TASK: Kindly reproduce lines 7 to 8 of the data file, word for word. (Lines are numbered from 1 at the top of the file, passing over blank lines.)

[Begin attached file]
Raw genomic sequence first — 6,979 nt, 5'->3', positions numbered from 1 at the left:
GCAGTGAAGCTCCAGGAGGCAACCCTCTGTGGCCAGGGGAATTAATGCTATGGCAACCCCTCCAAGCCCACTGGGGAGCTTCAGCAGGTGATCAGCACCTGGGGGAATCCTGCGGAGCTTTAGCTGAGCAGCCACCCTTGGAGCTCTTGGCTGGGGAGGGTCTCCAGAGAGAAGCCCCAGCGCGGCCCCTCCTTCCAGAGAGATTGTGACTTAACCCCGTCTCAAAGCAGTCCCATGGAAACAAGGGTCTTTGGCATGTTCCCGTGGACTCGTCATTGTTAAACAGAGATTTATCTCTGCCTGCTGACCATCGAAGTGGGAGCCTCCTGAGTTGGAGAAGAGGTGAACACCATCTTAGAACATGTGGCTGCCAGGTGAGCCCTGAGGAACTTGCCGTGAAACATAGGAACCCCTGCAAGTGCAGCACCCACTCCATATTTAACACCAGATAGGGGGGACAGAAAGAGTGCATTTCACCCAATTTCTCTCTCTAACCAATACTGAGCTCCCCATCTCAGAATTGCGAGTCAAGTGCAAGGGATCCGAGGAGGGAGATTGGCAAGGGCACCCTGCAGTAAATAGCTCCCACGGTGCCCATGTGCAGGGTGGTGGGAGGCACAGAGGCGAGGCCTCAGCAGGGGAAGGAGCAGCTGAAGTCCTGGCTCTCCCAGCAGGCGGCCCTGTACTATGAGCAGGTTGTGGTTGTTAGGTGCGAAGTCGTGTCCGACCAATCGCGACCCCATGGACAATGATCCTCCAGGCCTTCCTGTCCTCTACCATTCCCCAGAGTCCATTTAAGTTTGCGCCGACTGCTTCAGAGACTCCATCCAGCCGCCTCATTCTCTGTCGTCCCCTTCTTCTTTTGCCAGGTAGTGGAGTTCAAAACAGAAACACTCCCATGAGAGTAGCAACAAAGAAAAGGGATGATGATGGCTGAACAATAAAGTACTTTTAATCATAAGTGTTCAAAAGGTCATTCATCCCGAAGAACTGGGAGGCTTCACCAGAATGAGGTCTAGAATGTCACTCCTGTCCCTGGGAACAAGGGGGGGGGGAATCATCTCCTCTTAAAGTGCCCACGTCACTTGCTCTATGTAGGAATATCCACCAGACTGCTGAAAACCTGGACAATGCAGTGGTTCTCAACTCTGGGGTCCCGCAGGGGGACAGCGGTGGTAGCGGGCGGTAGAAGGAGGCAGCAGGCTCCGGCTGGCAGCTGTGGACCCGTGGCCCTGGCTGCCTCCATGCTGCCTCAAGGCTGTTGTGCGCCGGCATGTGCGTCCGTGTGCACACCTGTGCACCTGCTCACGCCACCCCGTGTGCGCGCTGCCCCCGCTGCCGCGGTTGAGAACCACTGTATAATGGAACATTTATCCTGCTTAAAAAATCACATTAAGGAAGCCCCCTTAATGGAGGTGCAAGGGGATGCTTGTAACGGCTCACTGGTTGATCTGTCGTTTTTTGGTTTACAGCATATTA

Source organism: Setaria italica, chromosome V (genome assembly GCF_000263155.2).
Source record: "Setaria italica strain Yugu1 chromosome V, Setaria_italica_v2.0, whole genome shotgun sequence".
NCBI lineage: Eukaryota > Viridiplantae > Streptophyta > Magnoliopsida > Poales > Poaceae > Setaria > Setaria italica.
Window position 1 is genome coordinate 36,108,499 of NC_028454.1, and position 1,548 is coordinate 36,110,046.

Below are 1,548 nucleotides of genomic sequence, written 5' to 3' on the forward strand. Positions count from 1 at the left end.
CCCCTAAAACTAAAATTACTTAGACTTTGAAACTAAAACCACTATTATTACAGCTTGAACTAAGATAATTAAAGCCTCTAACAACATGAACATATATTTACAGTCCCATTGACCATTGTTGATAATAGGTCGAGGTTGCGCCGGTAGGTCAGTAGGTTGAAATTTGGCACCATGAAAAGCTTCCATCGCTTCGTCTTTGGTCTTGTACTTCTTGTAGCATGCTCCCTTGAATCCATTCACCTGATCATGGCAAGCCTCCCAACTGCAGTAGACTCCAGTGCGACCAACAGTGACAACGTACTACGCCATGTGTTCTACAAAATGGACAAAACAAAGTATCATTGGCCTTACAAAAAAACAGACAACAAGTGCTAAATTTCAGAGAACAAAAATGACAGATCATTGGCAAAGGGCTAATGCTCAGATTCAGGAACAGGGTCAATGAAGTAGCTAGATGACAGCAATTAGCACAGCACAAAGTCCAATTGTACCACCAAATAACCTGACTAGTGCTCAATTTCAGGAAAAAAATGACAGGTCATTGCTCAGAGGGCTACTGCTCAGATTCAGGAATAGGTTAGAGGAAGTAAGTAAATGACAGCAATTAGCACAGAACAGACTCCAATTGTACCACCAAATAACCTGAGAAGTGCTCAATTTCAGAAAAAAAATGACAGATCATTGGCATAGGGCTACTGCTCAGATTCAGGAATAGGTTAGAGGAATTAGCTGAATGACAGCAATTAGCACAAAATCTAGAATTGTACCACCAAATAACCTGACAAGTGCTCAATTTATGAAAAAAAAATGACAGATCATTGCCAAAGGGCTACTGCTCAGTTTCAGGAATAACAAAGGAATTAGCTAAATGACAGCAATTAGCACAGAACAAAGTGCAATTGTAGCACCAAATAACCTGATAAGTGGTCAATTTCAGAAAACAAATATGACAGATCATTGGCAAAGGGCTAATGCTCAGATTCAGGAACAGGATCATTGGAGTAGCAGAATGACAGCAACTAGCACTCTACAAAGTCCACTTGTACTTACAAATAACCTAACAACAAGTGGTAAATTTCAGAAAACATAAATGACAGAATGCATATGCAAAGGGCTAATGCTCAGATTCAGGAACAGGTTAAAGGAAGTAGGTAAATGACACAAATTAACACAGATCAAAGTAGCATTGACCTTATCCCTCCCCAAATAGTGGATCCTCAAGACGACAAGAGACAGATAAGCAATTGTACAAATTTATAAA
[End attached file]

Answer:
Below are 1,548 nucleotides of genomic sequence, written 5' to 3' on the forward strand. Positions count from 1 at the left end.
CCCCTAAAACTAAAATTACTTAGACTTTGAAACTAAAACCACTATTATTACAGCTTGAACTAAGATAATTAAAGCCTCTAACAACATGAACATATATTTACAGTCCCATTGACCATTGTTGATAATAGGTCGAGGTTGCGCCGGTAGGTCAGTAGGTTGAAATTTGGCACCATGAAAAGCTTCCATCGCTTCGTCTTTGGTCTTGTACTTCTTGTAGCATGCTCCCTTGAATCCATTCACCTGATCATGGCAAGCCTCCCAACTGCAGTAGACTCCAGTGCGACCAACAGTGACAACGTACTACGCCATGTGTTCTACAAAATGGACAAAACAAAGTATCATTGGCCTTACAAAAAAACAGACAACAAGTGCTAAATTTCAGAGAACAAAAATGACAGATCATTGGCAAAGGGCTAATGCTCAGATTCAGGAACAGGGTCAATGAAGTAGCTAGATGACAGCAATTAGCACAGCACAAAGTCCAATTGTACCACCAAATAACCTGACTAGTGCTCAATTTCAGGAAAAAAATGACAGGTCATTGCTCAGAGGGCTACTGCTCAGATTCAGGAATAGGTTAGAGGAAGTAAGTAAATGACAGCAATTAGCACAGAACAGACTCCAATTGTACCACCAAATAACCTGAGAAGTGCTCAATTTCAGAAAAAAAATGACAGATCATTGGCATAGGGCTACTGCTCAGATTCAGGAATAGGTTAGAGGAATTAGCTGAATGACAGCAATTAGCACAAAATCTAGAATTGTACCACCAAATAACCTGACAAGTGCTCAATTTATGAAAAAAAAATGACAGATCATTGCCAAAGGGCTACTGCTCAGTTTCAGGAATAACAAAGGAATTAGCTAAATGACAGCAATTAGCACAGAACAAAGTGCAATTGTAGCACCAAATAACCTGATAAGTGGTCAATTTCAGAAAACAAATATGACAGATCATTGGCAAAGGGCTAATGCTCAGATTCAGGAACAGGATCATTGGAGTAGCAGAATGACAGCAACTAGCACTCTACAAAGTCCACTTGTACTTACAAATAACCTAACAACAAGTGGTAAATTTCAGAAAACATAAATGACAGAATGCATATGCAAAGGGCTAATGCTCAGATTCAGGAACAGGTTAAAGGAAGTAGGTAAATGACACAAATTAACACAGATCAAAGTAGCATTGACCTTATCCCTCCCCAAATAGTGGATCCTCAAGACGACAAGAGACAGATAAGCAATTGTACAAATTTATAAA